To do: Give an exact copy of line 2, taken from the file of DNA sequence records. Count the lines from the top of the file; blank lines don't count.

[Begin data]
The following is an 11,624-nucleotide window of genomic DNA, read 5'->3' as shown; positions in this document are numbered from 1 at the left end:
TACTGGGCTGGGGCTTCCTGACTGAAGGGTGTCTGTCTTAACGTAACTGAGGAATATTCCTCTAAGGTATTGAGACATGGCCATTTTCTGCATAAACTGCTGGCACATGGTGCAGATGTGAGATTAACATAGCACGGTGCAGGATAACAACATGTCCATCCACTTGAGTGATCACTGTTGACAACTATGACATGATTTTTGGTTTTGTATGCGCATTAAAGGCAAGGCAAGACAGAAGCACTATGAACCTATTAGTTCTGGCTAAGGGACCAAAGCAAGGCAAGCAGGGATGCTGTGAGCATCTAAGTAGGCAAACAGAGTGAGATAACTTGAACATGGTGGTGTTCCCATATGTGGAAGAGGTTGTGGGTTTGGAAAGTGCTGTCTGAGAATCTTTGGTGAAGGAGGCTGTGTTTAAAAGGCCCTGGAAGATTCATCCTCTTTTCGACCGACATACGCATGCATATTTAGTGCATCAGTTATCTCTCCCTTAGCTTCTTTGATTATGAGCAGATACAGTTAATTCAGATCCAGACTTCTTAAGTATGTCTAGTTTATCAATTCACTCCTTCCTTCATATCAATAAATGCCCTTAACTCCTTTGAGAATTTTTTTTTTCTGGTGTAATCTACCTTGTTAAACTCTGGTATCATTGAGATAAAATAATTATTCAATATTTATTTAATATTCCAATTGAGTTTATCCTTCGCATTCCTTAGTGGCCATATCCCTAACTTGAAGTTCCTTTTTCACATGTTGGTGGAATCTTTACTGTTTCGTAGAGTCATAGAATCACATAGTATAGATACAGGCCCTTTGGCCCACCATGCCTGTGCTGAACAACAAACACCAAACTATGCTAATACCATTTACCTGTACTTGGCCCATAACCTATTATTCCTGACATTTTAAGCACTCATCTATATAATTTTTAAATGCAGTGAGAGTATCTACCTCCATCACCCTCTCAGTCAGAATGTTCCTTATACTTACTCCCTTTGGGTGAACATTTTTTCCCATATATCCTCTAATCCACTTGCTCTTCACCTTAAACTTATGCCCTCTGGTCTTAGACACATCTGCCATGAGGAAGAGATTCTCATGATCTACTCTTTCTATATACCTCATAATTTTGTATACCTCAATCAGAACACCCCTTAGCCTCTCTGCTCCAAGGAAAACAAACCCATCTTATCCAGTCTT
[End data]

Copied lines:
TACTGGGCTGGGGCTTCCTGACTGAAGGGTGTCTGTCTTAACGTAACTGAGGAATATTCCTCTAAGGTATTGAGACATGGCCATTTTCTGCATAAACTGCTGGCACATGGTGCAGATGTGAGATTAACATAGCACGGTGCAGGATAACAACATGTCCATCCACTTGAGTGATCACTGTTGACAACTATGACATGATTTTTGGTTTTGTATGCGCATTAAAGGCAAGGCAAGACAGAAGCACTATGAACCTATTAGTTCTGGCTAAGGGACCAAAGCAAGGCAAGCAGGGATGCTGTGAGCATCTAAGTAGGCAAACAGAGTGAGATAACTTGAACATGGTGGTGTTCCCATATGTGGAAGAGGTTGTGGGTTTGGAAAGTGCTGTCTGAGAATCTTTGGTGAAGGAGGCTGTGTTTAAAAGGCCCTGGAAGATTCATCCTCTTTTCGACCGACATACGCATGCATATTTAGTGCATCAGTTATCTCTCCCTTAGCTTCTTTGATTATGAGCAGATACAGTTAATTCAGATCCAGACTTCTTAAGTATGTCTAGTTTATCAATTCACTCCTTCCTTCATATCAATAAATGCCCTTAACTCCTTTGAGAATTTTTTTTTTCTGGTGTAATCTACCTTGTTAAACTCTGGTATCATTGAGATAAAATAATTATTCAATATTTATTTAATATTCCAATTGAGTTTATCCTTCGCATTCCTTAGTGGCCATATCCCTAACTTGAAGTTCCTTTTTCACATGTTGGTGGAATCTTTACTGTTTCGTAGAGTCATAGAATCACATAGTATAGATACAGGCCCTTTGGCCCACCATGCCTGTGCTGAACAACAAACACCAAACTATGCTAATACCATTTACCTGTACTTGGCCCATAACCTATTATTCCTGACATTTTAAGCACTCATCTATATAATTTTTAAATGCAGTGAGAGTATCTACCTCCATCACCCTCTCAGTCAGAATGTTCCTTATACTTACTCCCTTTGGGTGAACATTTTTTCCCATATATCCTCTAATCCACTTGCTCTTCACCTTAAACTTATGCCCTCTGGTCTTAGACACATCTGCCATGAGGAAGAGATTCTCATGATCTACTCTTTCTATATACCTCATAATTTTGTATACCTCAATCAGAACACCCCTTAGCCTCTCTGCTCCAAGGAAAACAAACCCATCTTATCCAGTCTT